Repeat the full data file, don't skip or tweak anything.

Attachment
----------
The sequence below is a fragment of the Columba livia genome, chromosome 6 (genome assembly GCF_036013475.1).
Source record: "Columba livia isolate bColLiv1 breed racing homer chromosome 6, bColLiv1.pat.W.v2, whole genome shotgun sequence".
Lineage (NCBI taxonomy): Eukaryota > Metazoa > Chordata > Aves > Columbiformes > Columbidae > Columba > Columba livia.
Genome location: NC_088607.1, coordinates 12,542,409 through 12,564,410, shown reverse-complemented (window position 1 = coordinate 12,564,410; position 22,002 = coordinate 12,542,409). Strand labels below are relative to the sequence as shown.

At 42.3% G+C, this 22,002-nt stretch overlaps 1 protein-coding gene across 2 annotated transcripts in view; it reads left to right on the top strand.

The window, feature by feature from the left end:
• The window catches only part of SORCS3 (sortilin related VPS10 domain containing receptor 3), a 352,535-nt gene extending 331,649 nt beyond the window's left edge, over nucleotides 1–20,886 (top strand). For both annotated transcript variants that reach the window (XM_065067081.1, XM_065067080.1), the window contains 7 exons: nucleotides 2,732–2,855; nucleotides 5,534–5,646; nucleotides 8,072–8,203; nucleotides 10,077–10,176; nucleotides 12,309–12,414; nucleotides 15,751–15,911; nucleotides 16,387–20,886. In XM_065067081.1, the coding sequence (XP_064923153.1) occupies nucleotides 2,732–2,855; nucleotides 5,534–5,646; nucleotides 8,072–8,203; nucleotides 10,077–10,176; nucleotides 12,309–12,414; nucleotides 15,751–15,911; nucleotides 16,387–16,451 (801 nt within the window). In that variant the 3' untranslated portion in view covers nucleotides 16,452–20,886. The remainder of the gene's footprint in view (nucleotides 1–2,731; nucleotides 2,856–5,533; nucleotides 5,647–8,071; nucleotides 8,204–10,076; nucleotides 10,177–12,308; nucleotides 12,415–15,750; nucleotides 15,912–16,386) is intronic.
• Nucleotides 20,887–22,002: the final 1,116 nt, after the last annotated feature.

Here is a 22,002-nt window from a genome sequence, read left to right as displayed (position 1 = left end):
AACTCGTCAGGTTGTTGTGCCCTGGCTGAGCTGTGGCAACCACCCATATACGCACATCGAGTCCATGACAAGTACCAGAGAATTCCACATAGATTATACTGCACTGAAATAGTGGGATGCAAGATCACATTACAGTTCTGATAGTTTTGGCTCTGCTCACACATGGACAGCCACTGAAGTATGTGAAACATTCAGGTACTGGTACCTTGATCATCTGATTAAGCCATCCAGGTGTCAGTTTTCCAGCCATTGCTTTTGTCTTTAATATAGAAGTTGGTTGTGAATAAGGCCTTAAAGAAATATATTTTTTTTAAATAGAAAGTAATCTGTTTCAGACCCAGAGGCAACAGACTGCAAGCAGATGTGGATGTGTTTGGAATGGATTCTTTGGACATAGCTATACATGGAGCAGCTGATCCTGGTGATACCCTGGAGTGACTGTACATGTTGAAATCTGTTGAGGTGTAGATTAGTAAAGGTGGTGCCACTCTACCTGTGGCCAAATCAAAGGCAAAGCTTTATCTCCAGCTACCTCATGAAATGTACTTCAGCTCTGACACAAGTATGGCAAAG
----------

The sequence below is a fragment of the Columba livia genome, chromosome 6 (genome assembly GCF_036013475.1).
Source record: "Columba livia isolate bColLiv1 breed racing homer chromosome 6, bColLiv1.pat.W.v2, whole genome shotgun sequence".
Lineage (NCBI taxonomy): Eukaryota > Metazoa > Chordata > Aves > Columbiformes > Columbidae > Columba > Columba livia.
Genome location: NC_088607.1, coordinates 12,542,409 through 12,564,410, shown reverse-complemented (window position 1 = coordinate 12,564,410; position 22,002 = coordinate 12,542,409). Strand labels below are relative to the sequence as shown.

At 42.3% G+C, this 22,002-nt stretch overlaps 1 protein-coding gene across 2 annotated transcripts in view; it reads left to right on the top strand.

The window, feature by feature from the left end:
• The window catches only part of SORCS3 (sortilin related VPS10 domain containing receptor 3), a 352,535-nt gene extending 331,649 nt beyond the window's left edge, over nucleotides 1–20,886 (top strand). For both annotated transcript variants that reach the window (XM_065067081.1, XM_065067080.1), the window contains 7 exons: nucleotides 2,732–2,855; nucleotides 5,534–5,646; nucleotides 8,072–8,203; nucleotides 10,077–10,176; nucleotides 12,309–12,414; nucleotides 15,751–15,911; nucleotides 16,387–20,886. In XM_065067081.1, the coding sequence (XP_064923153.1) occupies nucleotides 2,732–2,855; nucleotides 5,534–5,646; nucleotides 8,072–8,203; nucleotides 10,077–10,176; nucleotides 12,309–12,414; nucleotides 15,751–15,911; nucleotides 16,387–16,451 (801 nt within the window). In that variant the 3' untranslated portion in view covers nucleotides 16,452–20,886. The remainder of the gene's footprint in view (nucleotides 1–2,731; nucleotides 2,856–5,533; nucleotides 5,647–8,071; nucleotides 8,204–10,076; nucleotides 10,177–12,308; nucleotides 12,415–15,750; nucleotides 15,912–16,386) is intronic.
• Nucleotides 20,887–22,002: the final 1,116 nt, after the last annotated feature.

Here is a 22,002-nt window from a genome sequence, read left to right as displayed (position 1 = left end):
AACTCGTCAGGTTGTTGTGCCCTGGCTGAGCTGTGGCAACCACCCATATACGCACATCGAGTCCATGACAAGTACCAGAGAATTCCACATAGATTATACTGCACTGAAATAGTGGGATGCAAGATCACATTACAGTTCTGATAGTTTTGGCTCTGCTCACACATGGACAGCCACTGAAGTATGTGAAACATTCAGGTACTGGTACCTTGATCATCTGATTAAGCCATCCAGGTGTCAGTTTTCCAGCCATTGCTTTTGTCTTTAATATAGAAGTTGGTTGTGAATAAGGCCTTAAAGAAATATATTTTTTTTAAATAGAAAGTAATCTGTTTCAGACCCAGAGGCAACAGACTGCAAGCAGATGTGGATGTGTTTGGAATGGATTCTTTGGACATAGCTATACATGGAGCAGCTGATCCTGGTGATACCCTGGAGTGACTGTACATGTTGAAATCTGTTGAGGTGTAGATTAGTAAAGGTGGTGCCACTCTACCTGTGGCCAAATCAAAGGCAAAGCTTTATCTCCAGCTACCTCATGAAATGTACTTCAGCTCTGACACAAGTATGGCAAAG